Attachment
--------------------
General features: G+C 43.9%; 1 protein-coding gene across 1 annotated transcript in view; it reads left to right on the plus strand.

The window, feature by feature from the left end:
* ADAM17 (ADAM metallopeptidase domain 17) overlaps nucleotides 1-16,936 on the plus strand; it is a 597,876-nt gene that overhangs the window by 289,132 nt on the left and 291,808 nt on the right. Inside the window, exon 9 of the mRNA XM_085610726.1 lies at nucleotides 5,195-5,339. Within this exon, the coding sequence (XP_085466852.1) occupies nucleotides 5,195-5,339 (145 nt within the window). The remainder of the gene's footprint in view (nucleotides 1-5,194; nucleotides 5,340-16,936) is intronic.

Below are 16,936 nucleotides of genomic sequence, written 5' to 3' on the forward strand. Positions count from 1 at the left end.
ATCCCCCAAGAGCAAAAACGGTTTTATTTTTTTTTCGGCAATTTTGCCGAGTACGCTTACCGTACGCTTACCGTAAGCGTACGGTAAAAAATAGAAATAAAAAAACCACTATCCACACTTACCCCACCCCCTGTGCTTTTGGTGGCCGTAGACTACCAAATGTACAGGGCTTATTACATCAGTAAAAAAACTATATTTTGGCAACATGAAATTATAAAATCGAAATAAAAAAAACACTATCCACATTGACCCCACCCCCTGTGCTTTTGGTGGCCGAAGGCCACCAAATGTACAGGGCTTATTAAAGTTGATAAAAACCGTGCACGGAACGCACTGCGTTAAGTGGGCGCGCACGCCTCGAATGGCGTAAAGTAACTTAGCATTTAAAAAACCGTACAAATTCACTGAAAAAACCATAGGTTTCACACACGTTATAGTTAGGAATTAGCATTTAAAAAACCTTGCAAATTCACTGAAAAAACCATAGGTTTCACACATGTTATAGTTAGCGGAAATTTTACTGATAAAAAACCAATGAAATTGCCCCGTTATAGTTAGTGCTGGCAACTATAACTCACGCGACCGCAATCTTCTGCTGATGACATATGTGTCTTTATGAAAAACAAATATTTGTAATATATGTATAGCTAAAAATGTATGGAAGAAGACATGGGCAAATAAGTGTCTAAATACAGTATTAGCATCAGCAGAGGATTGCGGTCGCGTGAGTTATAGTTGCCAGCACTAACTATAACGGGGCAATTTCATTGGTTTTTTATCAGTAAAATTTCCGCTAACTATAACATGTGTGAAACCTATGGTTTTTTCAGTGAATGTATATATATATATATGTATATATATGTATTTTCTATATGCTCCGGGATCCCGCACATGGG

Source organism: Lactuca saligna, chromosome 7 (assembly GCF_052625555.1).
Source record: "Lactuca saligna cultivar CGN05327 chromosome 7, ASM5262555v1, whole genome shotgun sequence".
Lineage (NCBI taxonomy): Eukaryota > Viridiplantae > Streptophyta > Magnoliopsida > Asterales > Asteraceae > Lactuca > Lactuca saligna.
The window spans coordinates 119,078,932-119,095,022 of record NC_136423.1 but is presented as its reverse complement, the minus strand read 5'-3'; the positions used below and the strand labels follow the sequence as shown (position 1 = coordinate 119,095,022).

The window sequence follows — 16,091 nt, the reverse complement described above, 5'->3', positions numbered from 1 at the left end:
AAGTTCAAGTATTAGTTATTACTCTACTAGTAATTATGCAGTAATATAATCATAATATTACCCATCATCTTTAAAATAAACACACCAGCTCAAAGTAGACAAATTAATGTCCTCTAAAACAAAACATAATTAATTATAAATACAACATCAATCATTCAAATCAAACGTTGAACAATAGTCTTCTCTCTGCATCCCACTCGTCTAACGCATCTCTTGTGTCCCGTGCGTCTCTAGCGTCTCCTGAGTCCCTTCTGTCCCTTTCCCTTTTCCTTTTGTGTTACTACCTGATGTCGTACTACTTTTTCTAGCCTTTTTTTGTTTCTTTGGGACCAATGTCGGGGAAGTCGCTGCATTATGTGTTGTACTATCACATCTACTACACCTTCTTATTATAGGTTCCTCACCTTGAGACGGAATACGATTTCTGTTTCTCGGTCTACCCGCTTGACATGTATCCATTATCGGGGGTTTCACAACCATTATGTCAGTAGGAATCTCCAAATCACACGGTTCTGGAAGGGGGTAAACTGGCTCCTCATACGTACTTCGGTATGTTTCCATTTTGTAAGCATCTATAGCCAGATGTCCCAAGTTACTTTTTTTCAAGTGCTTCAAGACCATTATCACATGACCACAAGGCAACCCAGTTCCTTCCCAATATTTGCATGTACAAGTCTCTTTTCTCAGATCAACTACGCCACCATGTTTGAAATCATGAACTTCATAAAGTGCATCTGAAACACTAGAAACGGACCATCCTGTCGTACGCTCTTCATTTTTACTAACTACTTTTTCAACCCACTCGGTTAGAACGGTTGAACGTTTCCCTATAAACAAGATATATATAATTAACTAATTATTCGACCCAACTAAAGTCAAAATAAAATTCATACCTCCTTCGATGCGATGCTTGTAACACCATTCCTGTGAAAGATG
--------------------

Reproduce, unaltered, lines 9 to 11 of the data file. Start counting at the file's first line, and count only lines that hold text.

The window spans coordinates 119,078,932-119,095,022 of record NC_136423.1 but is presented as its reverse complement, the minus strand read 5'-3'; the positions used below and the strand labels follow the sequence as shown (position 1 = coordinate 119,095,022).

The window sequence follows — 16,091 nt, the reverse complement described above, 5'->3', positions numbered from 1 at the left end:
AAGTTCAAGTATTAGTTATTACTCTACTAGTAATTATGCAGTAATATAATCATAATATTACCCATCATCTTTAAAATAAACACACCAGCTCAAAGTAGACAAATTAATGTCCTCTAAAACAAAACATAATTAATTATAAATACAACATCAATCATTCAAATCAAACGTTGAACAATAGTCTTCTCTCTGCATCCCACTCGTCTAACGCATCTCTTGTGTCCCGTGCGTCTCTAGCGTCTCCTGAGTCCCTTCTGTCCCTTTCCCTTTTCCTTTTGTGTTACTACCTGATGTCGTACTACTTTTTCTAGCCTTTTTTTGTTTCTTTGGGACCAATGTCGGGGAAGTCGCTGCATTATGTGTTGTACTATCACATCTACTACACCTTCTTATTATAGGTTCCTCACCTTGAGACGGAATACGATTTCTGTTTCTCGGTCTACCCGCTTGACATGTATCCATTATCGGGGGTTTCACAACCATTATGTCAGTAGGAATCTCCAAATCACACGGTTCTGGAAGGGGGTAAACTGGCTCCTCATACGTACTTCGGTATGTTTCCATTTTGTAAGCATCTATAGCCAGATGTCCCAAGTTACTTTTTTTCAAGTGCTTCAAGACCATTATCACATGACCACAAGGCAACCCAGTTCCTTCCCAATATTTGCATGTACAAGTCTCTTTTCTCAGATCAACTACGCCACCATGTTTGAAATCATGAACTTCATAAAGTGCATCTGAAACACTAGAAACGGACCATCCTGTCGTACGCTCTTCATTTTTACTAACTACTTTTTCAACCCACTCGGTTAGAACGGTTGAACGTTTCCCTATAAACAAGATATATATAATTAACTAATTATTCGACCCAACTAAAGTCAAAATAAAATTCATACCTCCTTCGATGCGATGCTTGTAACACCATTCCTGTGAAAGATG